Innovation Lab | UMGC launches Innovation Lab
Led by Dr. Daryl Gohl, the UMGC Innovation Lab is a research group focused on developing high-impact and novel technologies for genomics research, including improvements to microbiome measurements, development of synthetic standards for NGS applications, tool development for functional genomics, and long-read and single-cell sequencing applications. Read more about their successes and future goals.
Next-Generation Sequencing | 34% Reduction in NovaSeq S1 rates for UMN
The NovaSeq and NextSeq have seen a decrease in rates this year to provide lower pricing. There has been a 34% reduction in rates for an S1 2x150 PE NovaSeq flow cell, dropping to $21/GB, or with the ultra high-capacity S4 flow cell, $13/Gb. For projects needing a lower output, the UMGC offers the SP flow cell with a faster turnaround than the 8-lane HiSeq. Current rates.
Extraction Services | 45,000 Samples, a Record Year for the UMGC
With the need for high-quality plant and microbiome DNA extractions on the rise, and with investigators wanting to outsource time-consuming and laborious extraction protocols, the UMGC’s extraction team processed 45,000 samples in the past year, doubling the number from the previous year. Learn more on how this service can benefit your research.
Congrats to grad student Rodrigo Zorrilla Gonzalez (Travisano Lab) for winning the GenoPitch Audience Choice Award on his 5-minute pitch to study El Churince microbial community compositions and nutrient dynamics, and also to PI Dr. Pawel Mroz on his winning pitch on haplotype phasing of CEPBA mutations in acute myeloid leukemia. Each will receive $2,500 in UMGC services to support their research project. Past list of GenoPitch winners.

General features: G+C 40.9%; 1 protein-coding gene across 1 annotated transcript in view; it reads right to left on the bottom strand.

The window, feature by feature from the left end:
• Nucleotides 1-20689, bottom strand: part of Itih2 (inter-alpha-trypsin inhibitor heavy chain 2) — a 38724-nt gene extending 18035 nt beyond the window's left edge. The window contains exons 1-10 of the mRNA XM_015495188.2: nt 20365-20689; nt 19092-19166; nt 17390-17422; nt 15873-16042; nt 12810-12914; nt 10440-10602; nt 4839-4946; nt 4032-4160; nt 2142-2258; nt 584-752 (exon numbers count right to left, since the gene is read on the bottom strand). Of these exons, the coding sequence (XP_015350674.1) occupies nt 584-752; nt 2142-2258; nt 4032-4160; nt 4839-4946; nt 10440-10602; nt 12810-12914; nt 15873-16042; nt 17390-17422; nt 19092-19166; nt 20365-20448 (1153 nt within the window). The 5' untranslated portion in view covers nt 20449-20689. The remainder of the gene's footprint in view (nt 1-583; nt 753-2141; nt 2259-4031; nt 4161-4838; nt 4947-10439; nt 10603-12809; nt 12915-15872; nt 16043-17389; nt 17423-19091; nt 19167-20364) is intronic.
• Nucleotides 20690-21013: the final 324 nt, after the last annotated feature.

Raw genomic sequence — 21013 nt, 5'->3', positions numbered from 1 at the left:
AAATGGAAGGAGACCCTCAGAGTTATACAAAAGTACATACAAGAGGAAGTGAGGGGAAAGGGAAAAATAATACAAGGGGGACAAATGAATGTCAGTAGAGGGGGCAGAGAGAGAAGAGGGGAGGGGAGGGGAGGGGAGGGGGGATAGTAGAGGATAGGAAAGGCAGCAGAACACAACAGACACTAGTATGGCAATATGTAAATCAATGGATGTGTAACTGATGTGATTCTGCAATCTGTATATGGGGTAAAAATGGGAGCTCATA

At the Inventor Recognition Event in April, UMGC director Dr. Kenny Beckman, UMGC Innovation Lab lead Dr. Daryl Gohl and UMN investigator Dr. Dan Knights received the Committee’s Choice Award by the Office of the VP of Research and UMN Office of Technology Commercialization (OTC), for their success in spinning out UMN technology through the formation of Saint Paul-based CoreBiome, Inc. Watch more about Corebiome.
Displaced by the NovaSeq, our HiSeq 2500 instruments are a former cutting-edge technology that are still functional, but no longer cost-effective as a sequencing technology. We hereby offer our two retired HiSeqs (Franklin, our high output HiSeq, will continue operating in the short-term) to any interested scientists, for free. With a 4-camera epifluorescence system, high-tech lasers, liquid handlers, and movable stages, these 500-lb instruments seek a MacGyver-type lab to explore new applications by hacking and repurposing these parts. Read how Stanford University uses the guts of an old Illumina instrument to study protein and nucleic acid interactions. Interested?
American Society of Virology Meeting | July 20-24 – The 38th annual ASV meeting will be hosted on the Twin Cities campus this year to bring together investigators across the country who study human, animal, insect, plant, and fungal, and bacterial viruses. For UMN attendees, visit the UMGC’s table at the University Rec Center for expert consult on experimental set-up, resources, and latest pricing – or just to say hello.
GenoFest | Friday, October 4th – Save-the-date for our annual fall genomics event – GenoFest – for exciting updates in genomic technologies and future plans for our core facility.